Film Review: The Pod Generation (2023)

Sophie Barthes’ near-future The Pod Generation is a low-key, thoughtful piece of sci-fi

“I don’t remember signing up for that”

One of the dangers with accelerated technological progress is knowing when too far is actually too far. Sophie Barthes’ film The Pod Generation is set in an AI-dominated near-future where such questions have become pressingly pertinent, particularly where fertility is concerned. In a world where tech is winning out over nature, what price conformity to rapidly evolving new norms?

Rachel and Alvy have decided that they want to start a family and in this hi-tech age, her high-flying tech company job means she can secure a place at the Womb Center which enables couples to share pregnancy via detachable artifical wombs. She’s mad keen as it will minimise the disruption to her body and career; him less so, since as a botanist he’s clinging onto any chance to connect to the natural order.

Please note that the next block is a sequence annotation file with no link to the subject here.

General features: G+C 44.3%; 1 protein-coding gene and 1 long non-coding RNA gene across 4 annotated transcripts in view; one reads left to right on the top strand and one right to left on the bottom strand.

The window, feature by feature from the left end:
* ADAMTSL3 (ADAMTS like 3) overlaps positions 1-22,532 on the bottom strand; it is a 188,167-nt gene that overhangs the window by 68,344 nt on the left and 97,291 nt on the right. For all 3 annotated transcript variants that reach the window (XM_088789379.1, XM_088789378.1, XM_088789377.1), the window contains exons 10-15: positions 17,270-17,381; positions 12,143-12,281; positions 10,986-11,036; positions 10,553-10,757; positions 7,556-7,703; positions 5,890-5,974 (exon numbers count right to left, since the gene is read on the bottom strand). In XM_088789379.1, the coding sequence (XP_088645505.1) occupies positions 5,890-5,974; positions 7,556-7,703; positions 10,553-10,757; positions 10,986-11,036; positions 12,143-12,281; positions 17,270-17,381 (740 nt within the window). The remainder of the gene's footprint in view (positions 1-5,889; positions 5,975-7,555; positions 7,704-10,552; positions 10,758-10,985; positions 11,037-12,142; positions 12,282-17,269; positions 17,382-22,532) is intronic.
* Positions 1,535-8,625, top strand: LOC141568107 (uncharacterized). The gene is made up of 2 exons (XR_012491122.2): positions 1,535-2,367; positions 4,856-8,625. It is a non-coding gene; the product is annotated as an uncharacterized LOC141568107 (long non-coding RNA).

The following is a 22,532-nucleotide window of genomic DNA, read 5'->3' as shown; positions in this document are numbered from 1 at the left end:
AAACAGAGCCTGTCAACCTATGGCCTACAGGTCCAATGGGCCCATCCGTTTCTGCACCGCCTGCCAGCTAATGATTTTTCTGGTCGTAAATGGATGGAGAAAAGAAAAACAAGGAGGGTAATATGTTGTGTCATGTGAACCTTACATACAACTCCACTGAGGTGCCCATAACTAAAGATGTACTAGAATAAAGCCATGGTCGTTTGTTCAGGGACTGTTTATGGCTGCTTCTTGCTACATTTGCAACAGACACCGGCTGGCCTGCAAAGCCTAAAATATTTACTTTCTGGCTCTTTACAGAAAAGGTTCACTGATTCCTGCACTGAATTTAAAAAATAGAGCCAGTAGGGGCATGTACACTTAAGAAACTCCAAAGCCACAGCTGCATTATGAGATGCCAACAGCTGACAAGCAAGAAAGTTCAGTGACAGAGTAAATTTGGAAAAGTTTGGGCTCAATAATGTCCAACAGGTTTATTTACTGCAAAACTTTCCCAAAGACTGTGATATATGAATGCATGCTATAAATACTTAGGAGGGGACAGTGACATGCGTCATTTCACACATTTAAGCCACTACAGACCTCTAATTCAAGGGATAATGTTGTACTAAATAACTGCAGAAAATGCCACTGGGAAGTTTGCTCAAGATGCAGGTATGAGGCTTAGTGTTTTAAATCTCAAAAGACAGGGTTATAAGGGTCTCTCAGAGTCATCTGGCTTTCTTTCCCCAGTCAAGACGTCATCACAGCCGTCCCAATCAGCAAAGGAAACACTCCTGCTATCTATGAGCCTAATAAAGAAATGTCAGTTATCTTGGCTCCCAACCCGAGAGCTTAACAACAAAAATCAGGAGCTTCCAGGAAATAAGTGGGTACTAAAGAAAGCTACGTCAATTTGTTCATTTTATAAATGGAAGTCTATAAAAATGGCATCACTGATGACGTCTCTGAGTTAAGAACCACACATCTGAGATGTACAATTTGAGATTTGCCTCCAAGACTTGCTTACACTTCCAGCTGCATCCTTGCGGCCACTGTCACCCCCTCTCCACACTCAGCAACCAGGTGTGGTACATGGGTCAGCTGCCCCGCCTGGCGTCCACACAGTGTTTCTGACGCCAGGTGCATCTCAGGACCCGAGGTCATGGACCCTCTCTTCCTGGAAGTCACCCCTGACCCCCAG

What plays out is something closer to a rom-com than a sci-fi thriller and the result is something that low-key rather quite charming. Emilia Clarke and Chiwetel Ejiofor have great chemistry as the opposites-attract couple and there’s pleasing complexity in each’s individual journey through the pregnancy, particularly in the closeness that Alvy is afforded through this approach even against his better judgement.

The vibe is understated throughout but there is a conviction to the way in which the fertility journey has been so thoroughly commercialised that feels entirely authentic, not least because Rosalie Craig is beyond superb as the Womb Center Director. Vinette Robinson is also good as Rachel’s colleague and Kathryn Hunter pops up as a Post Office worker – what more could you want!

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